Using our sexuality is sometimes the only way for women to build enough of a platform to have something to shout from...
There's old morals at play in the world of the interfering liberal. So burlesque is empowering, but stripping isn't; nudity in lads mags is
, but nakedness and sexuality is fine as long as it takes place in the glossy pages of a high end fashion magazine or on the walls of their friends' art galleries. They can handle it, you see - not like the rest of us.
The moral panic around lads' mags is also becoming rather disproportionate. Soon you will be technically old enough to have sex, get married and move out of your parents' home, but if you decide you want to buy a copy of Loaded at your local Tesco you will be politely informed that you simply aren't capable of that level of responsibility.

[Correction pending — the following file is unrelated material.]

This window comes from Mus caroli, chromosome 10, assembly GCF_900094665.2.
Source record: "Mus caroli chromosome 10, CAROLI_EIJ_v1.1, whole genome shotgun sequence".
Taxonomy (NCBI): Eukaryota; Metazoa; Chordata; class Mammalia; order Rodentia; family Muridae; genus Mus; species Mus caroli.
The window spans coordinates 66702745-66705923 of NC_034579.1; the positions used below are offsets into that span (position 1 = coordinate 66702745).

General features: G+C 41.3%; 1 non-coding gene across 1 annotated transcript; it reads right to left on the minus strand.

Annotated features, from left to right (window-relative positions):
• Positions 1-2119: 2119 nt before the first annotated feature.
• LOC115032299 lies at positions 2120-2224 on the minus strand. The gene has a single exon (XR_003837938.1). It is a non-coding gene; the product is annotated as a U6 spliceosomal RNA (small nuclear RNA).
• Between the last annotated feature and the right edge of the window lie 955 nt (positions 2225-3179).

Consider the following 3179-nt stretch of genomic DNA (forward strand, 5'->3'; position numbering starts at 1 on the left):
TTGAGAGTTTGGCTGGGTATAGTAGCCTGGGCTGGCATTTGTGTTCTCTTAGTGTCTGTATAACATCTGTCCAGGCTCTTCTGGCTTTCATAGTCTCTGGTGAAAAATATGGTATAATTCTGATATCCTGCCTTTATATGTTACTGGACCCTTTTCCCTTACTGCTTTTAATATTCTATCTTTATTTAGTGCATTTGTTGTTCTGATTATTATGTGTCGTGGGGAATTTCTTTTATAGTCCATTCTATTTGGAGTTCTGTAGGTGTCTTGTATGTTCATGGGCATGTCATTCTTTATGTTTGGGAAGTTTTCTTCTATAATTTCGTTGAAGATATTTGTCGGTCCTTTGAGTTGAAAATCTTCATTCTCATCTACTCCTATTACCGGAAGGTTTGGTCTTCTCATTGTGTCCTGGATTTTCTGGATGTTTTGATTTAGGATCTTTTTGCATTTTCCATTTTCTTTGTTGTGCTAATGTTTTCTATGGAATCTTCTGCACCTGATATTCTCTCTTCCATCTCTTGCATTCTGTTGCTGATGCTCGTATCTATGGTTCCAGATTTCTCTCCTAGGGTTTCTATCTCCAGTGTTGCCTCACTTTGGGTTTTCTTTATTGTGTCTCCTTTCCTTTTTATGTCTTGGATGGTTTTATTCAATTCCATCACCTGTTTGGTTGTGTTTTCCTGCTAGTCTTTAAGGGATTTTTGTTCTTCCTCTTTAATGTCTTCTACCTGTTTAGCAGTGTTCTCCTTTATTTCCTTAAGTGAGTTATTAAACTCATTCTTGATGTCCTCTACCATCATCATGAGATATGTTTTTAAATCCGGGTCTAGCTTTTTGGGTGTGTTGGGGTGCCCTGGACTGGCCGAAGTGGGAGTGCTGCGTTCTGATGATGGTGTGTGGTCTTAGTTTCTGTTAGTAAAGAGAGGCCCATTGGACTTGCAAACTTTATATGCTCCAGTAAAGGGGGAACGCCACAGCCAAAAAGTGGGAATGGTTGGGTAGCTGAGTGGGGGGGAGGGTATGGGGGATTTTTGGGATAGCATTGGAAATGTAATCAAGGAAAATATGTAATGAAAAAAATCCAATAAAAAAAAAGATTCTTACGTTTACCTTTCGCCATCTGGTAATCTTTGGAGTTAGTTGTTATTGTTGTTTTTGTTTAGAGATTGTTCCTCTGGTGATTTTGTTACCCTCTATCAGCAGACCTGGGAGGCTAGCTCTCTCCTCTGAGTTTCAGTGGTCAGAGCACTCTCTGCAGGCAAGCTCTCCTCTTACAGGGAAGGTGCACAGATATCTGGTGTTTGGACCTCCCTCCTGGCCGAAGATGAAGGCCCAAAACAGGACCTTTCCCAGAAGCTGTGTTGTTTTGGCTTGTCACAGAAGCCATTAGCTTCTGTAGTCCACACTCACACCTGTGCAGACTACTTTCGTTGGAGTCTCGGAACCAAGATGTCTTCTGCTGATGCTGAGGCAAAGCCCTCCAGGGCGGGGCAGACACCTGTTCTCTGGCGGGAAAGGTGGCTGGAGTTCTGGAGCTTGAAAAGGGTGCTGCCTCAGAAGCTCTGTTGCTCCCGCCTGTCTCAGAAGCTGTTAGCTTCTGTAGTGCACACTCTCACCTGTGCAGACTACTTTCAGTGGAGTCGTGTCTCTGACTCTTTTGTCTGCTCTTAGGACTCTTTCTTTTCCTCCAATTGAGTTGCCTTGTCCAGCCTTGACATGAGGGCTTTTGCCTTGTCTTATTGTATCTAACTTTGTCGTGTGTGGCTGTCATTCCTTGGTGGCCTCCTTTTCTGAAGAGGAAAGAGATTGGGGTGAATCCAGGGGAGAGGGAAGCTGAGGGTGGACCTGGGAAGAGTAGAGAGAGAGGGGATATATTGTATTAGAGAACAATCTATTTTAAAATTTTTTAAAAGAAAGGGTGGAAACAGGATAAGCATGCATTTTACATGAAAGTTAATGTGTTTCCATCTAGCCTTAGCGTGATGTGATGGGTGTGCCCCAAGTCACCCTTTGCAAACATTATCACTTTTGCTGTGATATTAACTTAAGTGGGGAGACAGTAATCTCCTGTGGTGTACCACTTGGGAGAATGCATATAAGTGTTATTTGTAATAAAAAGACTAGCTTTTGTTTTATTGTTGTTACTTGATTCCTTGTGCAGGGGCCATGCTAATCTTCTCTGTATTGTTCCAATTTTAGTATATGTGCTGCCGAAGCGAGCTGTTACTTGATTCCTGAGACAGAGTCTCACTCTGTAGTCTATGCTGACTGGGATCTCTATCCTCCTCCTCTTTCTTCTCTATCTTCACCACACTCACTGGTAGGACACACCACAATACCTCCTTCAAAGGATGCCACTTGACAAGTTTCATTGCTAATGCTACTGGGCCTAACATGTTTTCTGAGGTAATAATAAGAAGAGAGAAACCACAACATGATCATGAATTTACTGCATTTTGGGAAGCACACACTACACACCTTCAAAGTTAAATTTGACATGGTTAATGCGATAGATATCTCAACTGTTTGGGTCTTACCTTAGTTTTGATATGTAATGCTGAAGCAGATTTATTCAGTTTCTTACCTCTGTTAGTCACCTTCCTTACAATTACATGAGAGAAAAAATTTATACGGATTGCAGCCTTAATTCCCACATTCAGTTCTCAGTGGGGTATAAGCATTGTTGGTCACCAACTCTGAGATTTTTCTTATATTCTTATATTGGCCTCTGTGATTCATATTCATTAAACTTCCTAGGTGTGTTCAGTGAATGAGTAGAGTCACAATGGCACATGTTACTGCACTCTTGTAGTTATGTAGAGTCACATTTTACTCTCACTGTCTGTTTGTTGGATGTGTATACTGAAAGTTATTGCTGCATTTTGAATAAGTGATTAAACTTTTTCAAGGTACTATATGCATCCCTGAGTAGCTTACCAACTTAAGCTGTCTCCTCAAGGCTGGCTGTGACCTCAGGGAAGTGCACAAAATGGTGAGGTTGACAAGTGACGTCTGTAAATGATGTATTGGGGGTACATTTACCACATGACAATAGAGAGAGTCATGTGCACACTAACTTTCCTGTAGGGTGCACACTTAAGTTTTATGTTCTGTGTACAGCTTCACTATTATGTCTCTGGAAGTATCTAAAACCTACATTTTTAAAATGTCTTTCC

On Friday, backers of the Lose The Lads' Mags campaign - coordinated by UK Feminista and Object - will target the Tesco AGM, calling on the UK's biggest retailer to stop selling lads' magazines. Arguments from these feminists centre around the objectification of women and claim the trademark tits-and-arse images in lads' mags are "deeply harmful".
As I squint at the raunchy front covers for Vogue and FHM, I realise that, despite the latter's promise to explain 'Why Gary Barlow Is Just Like You,' I am struggling to tell them apart. Hence my confusion that UK Feminista and Object only target men's magazines in their new campaign.
High Street retailers could face sexual discrimination or harassment claims if they continue to stock lads' mags, a group
It's been more than 100 years since Emmeline Pankhurst rushed parliament, demanding that women get the vote. Now, her great